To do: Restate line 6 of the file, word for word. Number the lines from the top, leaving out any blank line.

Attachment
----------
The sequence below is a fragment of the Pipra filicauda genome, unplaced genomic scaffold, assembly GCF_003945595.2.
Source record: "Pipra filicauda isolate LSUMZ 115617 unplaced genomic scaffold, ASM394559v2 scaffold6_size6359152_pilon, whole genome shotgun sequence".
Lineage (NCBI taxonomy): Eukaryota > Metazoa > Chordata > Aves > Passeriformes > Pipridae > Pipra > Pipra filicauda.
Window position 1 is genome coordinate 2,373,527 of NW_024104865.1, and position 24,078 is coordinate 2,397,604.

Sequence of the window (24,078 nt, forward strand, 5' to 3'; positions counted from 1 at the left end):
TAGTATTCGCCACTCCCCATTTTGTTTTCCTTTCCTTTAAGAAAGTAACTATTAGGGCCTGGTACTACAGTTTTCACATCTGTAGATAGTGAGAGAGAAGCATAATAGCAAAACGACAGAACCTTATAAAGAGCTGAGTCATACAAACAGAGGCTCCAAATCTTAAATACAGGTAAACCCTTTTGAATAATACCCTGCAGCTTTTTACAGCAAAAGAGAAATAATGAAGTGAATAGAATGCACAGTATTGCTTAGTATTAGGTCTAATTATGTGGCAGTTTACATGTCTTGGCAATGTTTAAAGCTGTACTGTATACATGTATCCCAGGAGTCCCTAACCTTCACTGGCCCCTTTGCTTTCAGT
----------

TAGTATTCGCCACTCCCCATTTTGTTTTCCTTTCCTTTAAGAAAGTAACTATTAGGGCCTGGTACTACAGTTTTCACATCTGTAGATAGTGAGAGAGAAGCATAATAGCAAAACGACAGAACCTTATAAAGAGCTGAGTCATACAAACAGAGGCTCCAAATCTTAAATACAGGTAAACCCTTTTGAATAATACCCTGCAGCTTTTTACAGCAAAAGAGAAATAATGAAGTGAATAGAATGCACAGTATTGCTTAGTATTAGGTCTAATTATGTGGCAGTTTACATGTCTTGGCAATGTTTAAAGCTGTACTGTATACATGTATCCCAGGAGTCCCTAACCTTCACTGGCCCCTTTGCTTTCAGT